Black radish, also known as Spanish radish, is the root of a herbaceous plant of the same family as the red radish, the Brassica family. Less popular than the red variety, this radish has a rough black skin and white flesh that is both bitter and peppery which is suitable to be eaten raw or cooked. Black radish has many medicinal properties and is greatly used in phytotherapy. It cleanses the liver and aids digestion. In short, black radish gives the perfect detox.

Black radishes are found in winter in markets. They can measure up to 20 cm in length, but you should choose small or medium radishes. The larger ones may be hollow or bland. Choose radishes with smooth skin free of blemishes or cracks.

Peel black radish before use. To tone down its strong flavor, one tip is to cut it into slices and let sweat in kosher (coarse) salt.

Black radish can be blanched, roasted, and pan-fried.

Black radish can be eaten raw, shredded with remoulade, or cut into thin slices to garnish a mixed salad. Add crème fraîche to tone down its hotness. It can also be a base for appetizers topped with salmon tartar, for instance. Black radish is cooked the same way as turnip. It can be prepared as a puree, cream soup, or as a savory tart with carrot.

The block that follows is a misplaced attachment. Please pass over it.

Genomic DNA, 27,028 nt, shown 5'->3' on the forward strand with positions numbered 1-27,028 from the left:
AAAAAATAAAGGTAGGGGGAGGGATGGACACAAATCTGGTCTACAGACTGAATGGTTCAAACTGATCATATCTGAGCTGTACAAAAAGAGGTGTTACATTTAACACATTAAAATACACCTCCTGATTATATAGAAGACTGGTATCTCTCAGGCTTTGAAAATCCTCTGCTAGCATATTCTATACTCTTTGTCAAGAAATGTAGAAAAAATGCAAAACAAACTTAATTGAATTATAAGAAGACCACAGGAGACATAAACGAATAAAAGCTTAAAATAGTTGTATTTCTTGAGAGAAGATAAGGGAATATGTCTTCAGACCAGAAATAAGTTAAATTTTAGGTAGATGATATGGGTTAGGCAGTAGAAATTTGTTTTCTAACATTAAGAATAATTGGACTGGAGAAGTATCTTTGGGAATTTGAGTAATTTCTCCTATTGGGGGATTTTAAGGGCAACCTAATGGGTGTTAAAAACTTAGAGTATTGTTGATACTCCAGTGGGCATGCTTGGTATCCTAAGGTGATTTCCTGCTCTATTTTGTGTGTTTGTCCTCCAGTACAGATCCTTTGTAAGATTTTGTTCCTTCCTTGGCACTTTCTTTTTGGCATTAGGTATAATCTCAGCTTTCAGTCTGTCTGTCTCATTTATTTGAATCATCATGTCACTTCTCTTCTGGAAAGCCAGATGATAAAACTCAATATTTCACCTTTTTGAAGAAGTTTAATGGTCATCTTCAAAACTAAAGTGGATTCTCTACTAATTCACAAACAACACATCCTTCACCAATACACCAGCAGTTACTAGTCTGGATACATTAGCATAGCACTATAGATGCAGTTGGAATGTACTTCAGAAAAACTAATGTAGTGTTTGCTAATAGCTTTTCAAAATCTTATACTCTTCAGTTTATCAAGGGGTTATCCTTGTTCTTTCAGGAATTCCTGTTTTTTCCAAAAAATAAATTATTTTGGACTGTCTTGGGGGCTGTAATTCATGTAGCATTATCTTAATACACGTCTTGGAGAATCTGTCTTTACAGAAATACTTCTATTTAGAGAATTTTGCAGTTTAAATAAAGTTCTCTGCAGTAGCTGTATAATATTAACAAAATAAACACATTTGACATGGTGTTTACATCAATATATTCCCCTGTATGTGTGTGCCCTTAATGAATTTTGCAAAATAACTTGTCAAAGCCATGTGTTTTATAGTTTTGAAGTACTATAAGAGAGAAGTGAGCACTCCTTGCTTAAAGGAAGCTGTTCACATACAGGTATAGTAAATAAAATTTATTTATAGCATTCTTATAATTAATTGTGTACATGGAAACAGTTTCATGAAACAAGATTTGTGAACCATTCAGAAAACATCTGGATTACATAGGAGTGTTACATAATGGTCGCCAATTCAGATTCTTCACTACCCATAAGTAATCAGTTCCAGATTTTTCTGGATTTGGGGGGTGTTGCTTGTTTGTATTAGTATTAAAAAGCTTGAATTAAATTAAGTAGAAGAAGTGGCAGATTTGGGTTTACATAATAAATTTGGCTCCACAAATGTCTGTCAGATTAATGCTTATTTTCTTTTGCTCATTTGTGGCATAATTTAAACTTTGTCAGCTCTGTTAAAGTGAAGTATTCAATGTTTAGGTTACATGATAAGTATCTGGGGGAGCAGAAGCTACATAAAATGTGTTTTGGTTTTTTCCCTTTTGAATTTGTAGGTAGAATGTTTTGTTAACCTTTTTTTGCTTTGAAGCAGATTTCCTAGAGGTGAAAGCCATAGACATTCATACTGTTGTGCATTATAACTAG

Black radish can be stored in the vegetable crisper drawer of the refrigerator for about a week. To freeze, cut into slices or dice.

Black radish has few calories. It is high in sulfur compounds and vitamin C, which gives it protective qualities. It also contains large amounts of specific compounds (isothiocyanate and glucosinate), which give it antibacterial and anticarcinogenic properties. It is commonly used in phytotherapy in the form of juice for its beneficial effects on liver and gallbaldder function.

There are three main varieties of black radish: Noir Long Maraîcher; Noir Gros Long d'Hiver de Paris, longer and thinner than the first; and Round Black Spanish, which is round.